Turkish doctor invents app to detect anemia in 2 seconds

Turkish doctor invents app to detect anemia in 2 seconds

Director of Emergency and Disaster Medicine at Brown University, Dr. Selim Suner has developed a medical app that can measure anemia intraocularly in just two seconds without taking a blood sample from the patient.

Using Suner’s artificial intelligence-based eMoglobin app, a patient’s level of anemia can be instantly measured using a square photograph taken with a mobile phone. The application, which will be a world first, will save lives in the diagnosis of bleeding emergencies, where every second is crucial.

It is estimated that about one third of the world’s population suffers from anemia. In order to detect anemia, which is manifested by symptoms of weakness, fatigue and paleness, one must go to the hospital, undergo blood tests and wait for the report, which takes about two hours.

However, with the telemedicine app developed by the Turkish medical engineer living in America, anemia can now be measured literally “in the blink of an eye”. The app can be used anywhere in the world once it receives Food and Drug Administration (FDA) approval and will cut checks from two hours to two seconds.

Dr Suner attended an international conference in Antalya last week and revealed details of the eMoglobin app he developed with his team, recounting his story from Robert College Istanbul to the Faculty of Engineering of Istanbul. Brown University in the United States. he applied to medical school at the same university and now works in the emergency medicine department at Rhode Island Hospital.

During an interview, Dr. Suner explained how he became an emergency medicine specialist in the United States, where he first went to become an engineer. “After Robert College in Türkiye, I went to Brown University in the United States to study engineering. First I studied electrical engineering, then I switched to biomedical engineering. I started my undergraduate degree and worked as a paramedic in the ambulances to cover my daily expenses. , I met the emergency medicine community there and by coincidence my professor asked if anyone one wanted to study medicine. So I raised my hand and entered medical school the next day,” Suner said.

Maintaining that engineering has always been his first love, Dr Suner said: “While working as an emergency medicine assistant, I thought about how I could combine my love of engineering with the medicine. The anemia project started from there. In 80% of emergency patients, blood is definitely drawn and analyzed. Hemoglobin, which indicates whether a patient is anemic or not, is one of the measures analyzed. We thought about measuring hemoglobin “without blood” and quickly and that’s how this project started.”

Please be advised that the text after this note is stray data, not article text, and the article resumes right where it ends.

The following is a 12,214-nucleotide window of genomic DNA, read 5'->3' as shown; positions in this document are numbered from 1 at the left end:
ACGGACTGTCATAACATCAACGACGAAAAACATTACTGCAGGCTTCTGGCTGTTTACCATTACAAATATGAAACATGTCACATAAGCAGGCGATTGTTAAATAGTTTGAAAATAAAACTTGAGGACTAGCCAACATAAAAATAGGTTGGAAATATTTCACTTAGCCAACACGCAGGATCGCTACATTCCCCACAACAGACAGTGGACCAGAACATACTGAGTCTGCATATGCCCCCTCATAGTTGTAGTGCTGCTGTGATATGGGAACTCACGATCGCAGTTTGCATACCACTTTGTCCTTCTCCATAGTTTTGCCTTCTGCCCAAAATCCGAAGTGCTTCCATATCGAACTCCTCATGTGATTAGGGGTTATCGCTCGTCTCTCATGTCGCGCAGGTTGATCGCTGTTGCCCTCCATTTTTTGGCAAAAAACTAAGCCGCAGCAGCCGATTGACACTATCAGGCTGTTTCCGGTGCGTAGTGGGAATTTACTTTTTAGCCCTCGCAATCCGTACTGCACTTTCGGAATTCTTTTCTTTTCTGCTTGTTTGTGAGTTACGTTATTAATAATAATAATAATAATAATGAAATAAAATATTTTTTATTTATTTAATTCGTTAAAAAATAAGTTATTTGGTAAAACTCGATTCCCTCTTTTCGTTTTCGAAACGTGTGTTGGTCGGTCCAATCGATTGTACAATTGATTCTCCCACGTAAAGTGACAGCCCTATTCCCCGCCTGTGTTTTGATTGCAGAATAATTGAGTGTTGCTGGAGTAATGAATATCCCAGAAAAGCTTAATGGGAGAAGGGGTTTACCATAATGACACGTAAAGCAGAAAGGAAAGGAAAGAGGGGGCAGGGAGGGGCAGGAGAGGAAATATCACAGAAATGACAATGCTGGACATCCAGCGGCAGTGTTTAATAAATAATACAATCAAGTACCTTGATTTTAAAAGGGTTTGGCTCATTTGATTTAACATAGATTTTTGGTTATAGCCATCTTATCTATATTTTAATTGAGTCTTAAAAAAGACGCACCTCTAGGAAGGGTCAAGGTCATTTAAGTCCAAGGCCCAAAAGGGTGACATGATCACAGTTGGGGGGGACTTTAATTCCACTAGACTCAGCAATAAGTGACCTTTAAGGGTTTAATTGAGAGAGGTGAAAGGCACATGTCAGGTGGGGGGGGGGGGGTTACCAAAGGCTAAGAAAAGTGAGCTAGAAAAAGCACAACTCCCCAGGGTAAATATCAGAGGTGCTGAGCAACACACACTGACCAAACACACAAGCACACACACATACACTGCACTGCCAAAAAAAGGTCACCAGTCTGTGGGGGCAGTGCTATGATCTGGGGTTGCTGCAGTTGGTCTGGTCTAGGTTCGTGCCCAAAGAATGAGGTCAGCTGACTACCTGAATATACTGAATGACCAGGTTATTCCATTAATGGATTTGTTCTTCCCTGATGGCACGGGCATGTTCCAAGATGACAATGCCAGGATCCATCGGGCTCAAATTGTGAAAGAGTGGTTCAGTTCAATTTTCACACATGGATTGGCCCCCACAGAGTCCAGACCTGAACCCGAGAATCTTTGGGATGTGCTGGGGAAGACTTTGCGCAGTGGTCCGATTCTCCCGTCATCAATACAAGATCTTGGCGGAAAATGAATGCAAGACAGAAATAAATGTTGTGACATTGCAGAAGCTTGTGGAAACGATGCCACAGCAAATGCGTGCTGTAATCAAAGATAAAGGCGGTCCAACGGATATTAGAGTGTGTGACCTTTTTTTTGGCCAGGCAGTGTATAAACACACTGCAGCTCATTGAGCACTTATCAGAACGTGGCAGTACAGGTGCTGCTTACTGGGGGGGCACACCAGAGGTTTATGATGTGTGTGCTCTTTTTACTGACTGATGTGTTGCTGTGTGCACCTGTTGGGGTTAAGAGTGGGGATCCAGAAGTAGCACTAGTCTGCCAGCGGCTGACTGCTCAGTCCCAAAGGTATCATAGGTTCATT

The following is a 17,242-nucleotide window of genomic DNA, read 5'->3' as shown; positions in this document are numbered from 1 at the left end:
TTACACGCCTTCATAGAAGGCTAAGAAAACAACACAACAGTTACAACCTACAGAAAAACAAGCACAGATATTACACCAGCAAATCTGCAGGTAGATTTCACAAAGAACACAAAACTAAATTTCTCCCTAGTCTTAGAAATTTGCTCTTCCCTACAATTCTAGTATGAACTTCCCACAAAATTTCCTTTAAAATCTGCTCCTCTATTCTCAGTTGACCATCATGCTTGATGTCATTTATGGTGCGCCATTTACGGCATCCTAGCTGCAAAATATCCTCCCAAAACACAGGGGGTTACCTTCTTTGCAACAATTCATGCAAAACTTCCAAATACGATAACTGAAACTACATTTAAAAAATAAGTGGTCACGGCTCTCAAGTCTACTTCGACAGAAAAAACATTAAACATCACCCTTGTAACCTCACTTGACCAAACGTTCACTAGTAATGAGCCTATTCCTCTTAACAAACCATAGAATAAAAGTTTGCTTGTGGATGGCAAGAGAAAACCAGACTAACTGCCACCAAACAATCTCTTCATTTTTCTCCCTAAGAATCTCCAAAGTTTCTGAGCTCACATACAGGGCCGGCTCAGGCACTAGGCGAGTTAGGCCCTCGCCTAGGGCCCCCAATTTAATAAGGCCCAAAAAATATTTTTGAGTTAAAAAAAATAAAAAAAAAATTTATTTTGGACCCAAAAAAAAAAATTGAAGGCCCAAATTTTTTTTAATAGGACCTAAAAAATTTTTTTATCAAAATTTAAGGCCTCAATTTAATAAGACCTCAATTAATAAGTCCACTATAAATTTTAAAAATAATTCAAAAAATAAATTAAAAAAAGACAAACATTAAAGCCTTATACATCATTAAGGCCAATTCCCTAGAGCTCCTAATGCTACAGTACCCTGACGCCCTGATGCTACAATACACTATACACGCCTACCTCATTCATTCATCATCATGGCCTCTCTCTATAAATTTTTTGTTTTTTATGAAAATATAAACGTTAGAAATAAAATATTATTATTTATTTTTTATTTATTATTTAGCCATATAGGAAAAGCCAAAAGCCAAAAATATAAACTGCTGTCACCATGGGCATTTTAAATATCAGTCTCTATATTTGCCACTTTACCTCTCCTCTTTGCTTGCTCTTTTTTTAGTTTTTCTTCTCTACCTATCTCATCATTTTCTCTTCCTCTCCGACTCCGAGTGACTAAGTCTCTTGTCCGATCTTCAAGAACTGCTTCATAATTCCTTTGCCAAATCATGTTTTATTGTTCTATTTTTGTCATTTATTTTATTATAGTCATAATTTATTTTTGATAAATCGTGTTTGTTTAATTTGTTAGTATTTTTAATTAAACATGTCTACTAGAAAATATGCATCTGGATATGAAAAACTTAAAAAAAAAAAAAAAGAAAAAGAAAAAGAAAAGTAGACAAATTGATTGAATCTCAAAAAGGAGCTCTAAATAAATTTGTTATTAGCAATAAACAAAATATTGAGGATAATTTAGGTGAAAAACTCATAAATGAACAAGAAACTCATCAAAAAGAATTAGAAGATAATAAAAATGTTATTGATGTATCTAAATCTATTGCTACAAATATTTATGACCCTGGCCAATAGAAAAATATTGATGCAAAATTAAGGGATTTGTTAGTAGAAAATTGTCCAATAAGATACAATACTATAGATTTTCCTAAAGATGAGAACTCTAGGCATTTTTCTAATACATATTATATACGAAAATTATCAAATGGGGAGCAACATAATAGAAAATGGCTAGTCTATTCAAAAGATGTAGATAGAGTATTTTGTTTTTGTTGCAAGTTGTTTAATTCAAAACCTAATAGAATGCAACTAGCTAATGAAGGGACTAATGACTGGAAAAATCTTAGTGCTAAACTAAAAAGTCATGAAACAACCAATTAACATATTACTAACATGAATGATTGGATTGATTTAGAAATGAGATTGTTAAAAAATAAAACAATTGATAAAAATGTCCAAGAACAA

“First, it was not a phone application. We took intraocular pictures with a digital camera, we evaluated this digital data mathematically and made correlations with the hemoglobin data of the patients. The results were good Phone cameras are now so powerful that these phones have a huge capacity to display megapixels and 16-bit data,” the doctor said.

“That’s why the project turned into a mobile phone app. Anyone who wants to take the test takes a picture of their eye with a mobile phone and after two seconds the hemoglobin concentration is determined,” he said. -he declares.

Dr. Suner explained that they developed the eMoglobin app by comparing measurements taken from patients’ blood with data obtained from photographs of their right and left eyes in studies involving hundreds of patients with the ethics committee approval.

“We compared data taken from the right and left eyes of hundreds of patients. We have 3,500 photographs in this regard. We are currently working with an additional 500 patients. When we look at the data, there is a margin of error of 2 grams per deciliter, which is a very tolerable level. For example, if someone has a hemoglobin level of 10 grams per deciliter in their blood tests, that gives a value between 8 and 12 grams per deciliter in our measurement. This margin of error is sufficient clinically,” he noted.

Saving lives in emergency bleeding

Pointing out that it is very difficult to perform blood tests, especially in developing countries, due to limited laboratories and facilities, the doctor noted that the measurement of hemoglobin level is very important, especially for the diagnosis of nutritional anemia.

With this app, many people’s anemia levels can be measured quickly and interventions can be made accordingly. The fact that the application can be used before requiring hospitalization is also very important. For example, cases of risk of internal bleeding can be immediately treated using the app. The test can be repeated after half an hour, and if there is heavy bleeding, it will be detected in seconds and can reduce hospital costs.

“In order to use it in patients, we need to get FDA approval in the US and we need to request some data. We plan to do that this year (2023). Once we get the data we want , we will file the FDA application. It will be very easy to distribute it worldwide after approval. It will be immediately available for download in the phone application stores and anyone in the world can easily access it, “said explained Dr. Suner.

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